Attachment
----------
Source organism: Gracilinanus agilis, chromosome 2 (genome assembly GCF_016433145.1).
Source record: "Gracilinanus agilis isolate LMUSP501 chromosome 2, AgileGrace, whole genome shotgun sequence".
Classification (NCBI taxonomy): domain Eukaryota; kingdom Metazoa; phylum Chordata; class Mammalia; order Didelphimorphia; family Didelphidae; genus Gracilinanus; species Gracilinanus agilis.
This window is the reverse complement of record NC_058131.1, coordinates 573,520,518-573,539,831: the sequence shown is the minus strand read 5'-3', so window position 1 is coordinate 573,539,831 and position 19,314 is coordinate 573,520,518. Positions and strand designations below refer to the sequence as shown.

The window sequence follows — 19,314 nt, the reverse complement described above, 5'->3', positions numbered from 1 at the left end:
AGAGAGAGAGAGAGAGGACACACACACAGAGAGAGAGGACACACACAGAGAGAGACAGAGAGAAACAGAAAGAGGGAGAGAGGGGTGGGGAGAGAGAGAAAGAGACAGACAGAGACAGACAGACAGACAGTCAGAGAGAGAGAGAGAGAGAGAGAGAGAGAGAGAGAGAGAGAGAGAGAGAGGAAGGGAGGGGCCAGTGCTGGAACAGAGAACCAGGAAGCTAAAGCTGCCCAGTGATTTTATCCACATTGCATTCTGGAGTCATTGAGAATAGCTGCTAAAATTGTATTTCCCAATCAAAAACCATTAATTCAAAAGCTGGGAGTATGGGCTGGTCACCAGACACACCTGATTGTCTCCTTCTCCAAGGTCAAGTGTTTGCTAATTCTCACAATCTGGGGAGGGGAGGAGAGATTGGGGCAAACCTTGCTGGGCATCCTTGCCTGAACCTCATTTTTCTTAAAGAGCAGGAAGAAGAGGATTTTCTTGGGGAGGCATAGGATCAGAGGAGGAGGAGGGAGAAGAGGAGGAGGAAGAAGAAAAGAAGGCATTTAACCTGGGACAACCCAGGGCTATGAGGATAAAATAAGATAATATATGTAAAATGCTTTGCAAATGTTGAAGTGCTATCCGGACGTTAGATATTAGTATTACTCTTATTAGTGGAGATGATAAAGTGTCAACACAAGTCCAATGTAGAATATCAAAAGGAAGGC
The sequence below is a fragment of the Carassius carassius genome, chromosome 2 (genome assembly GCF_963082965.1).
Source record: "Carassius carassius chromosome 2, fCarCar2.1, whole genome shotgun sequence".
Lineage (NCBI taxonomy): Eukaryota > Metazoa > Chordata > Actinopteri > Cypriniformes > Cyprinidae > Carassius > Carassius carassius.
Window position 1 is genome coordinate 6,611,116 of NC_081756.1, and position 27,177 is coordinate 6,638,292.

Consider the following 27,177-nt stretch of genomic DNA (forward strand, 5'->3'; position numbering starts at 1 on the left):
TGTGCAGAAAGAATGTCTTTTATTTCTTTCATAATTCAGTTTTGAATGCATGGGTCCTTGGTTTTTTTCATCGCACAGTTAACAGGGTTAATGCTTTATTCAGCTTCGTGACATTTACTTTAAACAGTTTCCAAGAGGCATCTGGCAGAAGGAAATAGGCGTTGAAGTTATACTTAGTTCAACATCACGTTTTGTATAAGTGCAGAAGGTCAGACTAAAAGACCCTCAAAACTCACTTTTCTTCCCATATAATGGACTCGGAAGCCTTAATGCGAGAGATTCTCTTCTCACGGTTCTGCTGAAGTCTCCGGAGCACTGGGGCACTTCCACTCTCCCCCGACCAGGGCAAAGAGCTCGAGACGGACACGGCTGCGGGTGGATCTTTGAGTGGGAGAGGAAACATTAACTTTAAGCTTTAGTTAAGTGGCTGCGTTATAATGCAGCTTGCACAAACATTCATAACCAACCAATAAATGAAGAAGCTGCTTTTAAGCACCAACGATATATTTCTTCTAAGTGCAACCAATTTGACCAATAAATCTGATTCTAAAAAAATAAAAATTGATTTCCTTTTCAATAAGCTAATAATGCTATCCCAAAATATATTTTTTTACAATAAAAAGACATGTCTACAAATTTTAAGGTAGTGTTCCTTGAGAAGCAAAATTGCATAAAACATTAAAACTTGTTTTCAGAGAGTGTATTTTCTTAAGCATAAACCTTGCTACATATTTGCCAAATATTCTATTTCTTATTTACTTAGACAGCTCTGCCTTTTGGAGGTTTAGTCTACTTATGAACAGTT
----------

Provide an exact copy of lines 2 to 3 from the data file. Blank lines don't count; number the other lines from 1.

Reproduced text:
Source record: "Gracilinanus agilis isolate LMUSP501 chromosome 2, AgileGrace, whole genome shotgun sequence".
Classification (NCBI taxonomy): domain Eukaryota; kingdom Metazoa; phylum Chordata; class Mammalia; order Didelphimorphia; family Didelphidae; genus Gracilinanus; species Gracilinanus agilis.